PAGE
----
Books & Music
Food & Wine
Health & Fitness
Hobbies & Crafts
Home & Garden
News & Politics
Religion & Spirituality
Travel & Culture
TV & Movies
A Bronx Tale and a September Rhapsody
In the fine movie “A Bronx Tale”, Calogero and his father Lorenzo are dedicated New York Yankees fans. Calogero is befriended by Sonny, the local crime boss who takes a shine to him when Calogero refuses to identify Sonny’s involvement in a revenge killing. A key scene in the movie is when Calogero tells Sonny that he is a big Mickey Mantle fan. Sonny snorts, “Why should I care about Mickey Mantle? Does Mickey Mantle care about me?” It forms a critical axis of the film where Calogero is torn between the outlaw (yet code-of-honor bound) lifestyle of Sonny and the honest-work, law-abiding model of his father Lorenzo. Why should Calogero care about someone who doesn’t even know him, let alone care about him?
Thus it is to be a fan, of any endeavor, whether baseball, or opera, or celebrity chefs. Those people who are involved at the highest levels move in circles unknown to most of us. Yet their actions, their accomplishments, even their failures hold our attention and touch our hearts. People who are “too smart for that”, who can’t be bothered with such things outside their personal spheres, think of themselves as “realists” perhaps, but really they live in a denatured and impoverished world. Better, I say, to care deeply about outcomes of contest and art in which we have no involvement, except that we care.
That’s what makes September baseball so compelling. Even if your team is no longer in the pennant chase, there are things you can savor and examine with wonder and delight. Perhaps your team can play “spoiler”, where a sudden recrudescence can fatally wound another team’s hopes; or perhaps a veteran is approaching a career milestone meaningful to the team or perhaps even the record book; possibly a rookie or September call-up is exhibiting potential that gives hope for the future. There is no shortage of factors that can still hold our attention and provide us with delight.
If your time is still in the pennant chase, of course, then the drama unfolds on a daily basis as the last three weeks of the season, 20 or so games loom large. Now every pitch, every inning, becomes fraught with tension that can become almost unbearable at times. Baseball, because every incident begins with the stillness of the pitcher’s hands coming together and the batter’s place being set, crystallizes that tension and gives it an explosive release with results that can be exhilarating or excruciating.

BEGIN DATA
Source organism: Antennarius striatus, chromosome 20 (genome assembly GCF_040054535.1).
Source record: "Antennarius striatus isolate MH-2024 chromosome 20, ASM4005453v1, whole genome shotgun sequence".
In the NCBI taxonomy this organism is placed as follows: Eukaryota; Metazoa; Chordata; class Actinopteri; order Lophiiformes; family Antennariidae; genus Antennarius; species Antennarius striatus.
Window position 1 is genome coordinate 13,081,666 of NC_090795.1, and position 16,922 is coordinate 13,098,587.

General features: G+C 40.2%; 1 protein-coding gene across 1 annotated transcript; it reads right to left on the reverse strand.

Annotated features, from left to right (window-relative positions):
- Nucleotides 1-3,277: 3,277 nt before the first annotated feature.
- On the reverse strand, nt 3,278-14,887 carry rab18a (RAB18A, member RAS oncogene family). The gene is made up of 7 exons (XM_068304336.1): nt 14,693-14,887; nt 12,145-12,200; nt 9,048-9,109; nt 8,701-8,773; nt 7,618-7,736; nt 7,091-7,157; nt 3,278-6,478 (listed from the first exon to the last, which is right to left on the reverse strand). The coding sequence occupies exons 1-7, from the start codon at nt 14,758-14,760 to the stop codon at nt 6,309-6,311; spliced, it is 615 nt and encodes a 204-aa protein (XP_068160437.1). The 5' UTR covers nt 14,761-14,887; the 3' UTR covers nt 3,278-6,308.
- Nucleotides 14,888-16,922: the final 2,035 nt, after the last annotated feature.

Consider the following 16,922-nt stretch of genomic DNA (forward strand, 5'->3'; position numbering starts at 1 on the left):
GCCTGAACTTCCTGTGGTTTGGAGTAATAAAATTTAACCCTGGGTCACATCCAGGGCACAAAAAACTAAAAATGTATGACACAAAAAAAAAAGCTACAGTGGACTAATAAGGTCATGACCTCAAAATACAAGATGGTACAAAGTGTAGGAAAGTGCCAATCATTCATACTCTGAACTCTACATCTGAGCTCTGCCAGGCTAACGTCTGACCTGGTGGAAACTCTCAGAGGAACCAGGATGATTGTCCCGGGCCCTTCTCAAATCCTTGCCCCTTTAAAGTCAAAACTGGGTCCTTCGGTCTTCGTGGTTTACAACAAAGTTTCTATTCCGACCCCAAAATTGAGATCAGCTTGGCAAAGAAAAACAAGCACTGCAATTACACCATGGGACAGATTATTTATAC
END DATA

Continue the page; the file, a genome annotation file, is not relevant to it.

So it is in 2010 we have an unfolding of a tale in the Bronx, can the 2009 World Champion Yankees repeat? Can they stave off the upstart, fraction-of-their-payroll Tampa Bay Rays to win their division? Will they be able to overcome the valiant and implacable Minnesota Twins or newly-minted “Best of the AL West” Texas Rangers? These are the storylines in the AL, and if I’m offending any White Sox fans by discounting their chances, sorry about that. Oh, and you Red Sox fans are going to have to wait until next year, too. You Angels fans who grew accustomed to seeing your Halos in the post-season, not this year.
The outcomes are far less assured in the National League. Not only are the San Francisco Giants and suddenly-mortal San Diego Padres locked in an embrace atop the NL West, the Colorado Rockies, who seem to put on these heart-stopping runs in September on a regular basis, are now in the mix and will have to be considered. In the NL East, will it be the recent perennial Phillies or will the Atlanta Braves manage to give Bobby Cox a post-season send-off? Only in the NL Central, where the Cincinnati Reds appear to have a mortal lock over the surprisingly ineffective St. Louis Cardinals do the results seem forgone.
So I would tell Sonny, “I do care about it, because it’s bigger than me, and involves so much the hearts and hopes of so many, though it be just a game.”
| Related Articles | Editor's Picks Articles | Top Ten Articles | Previous Features | Site Map
Content copyright © 2013 by Joe Mancini. All rights reserved.
This content was written by Joe Mancini. If you wish to use this content in any manner, you need written permission. Contact Joe Mancini for details.
Website copyright © 2013 Minerva WebWorks LLC. All rights reserved.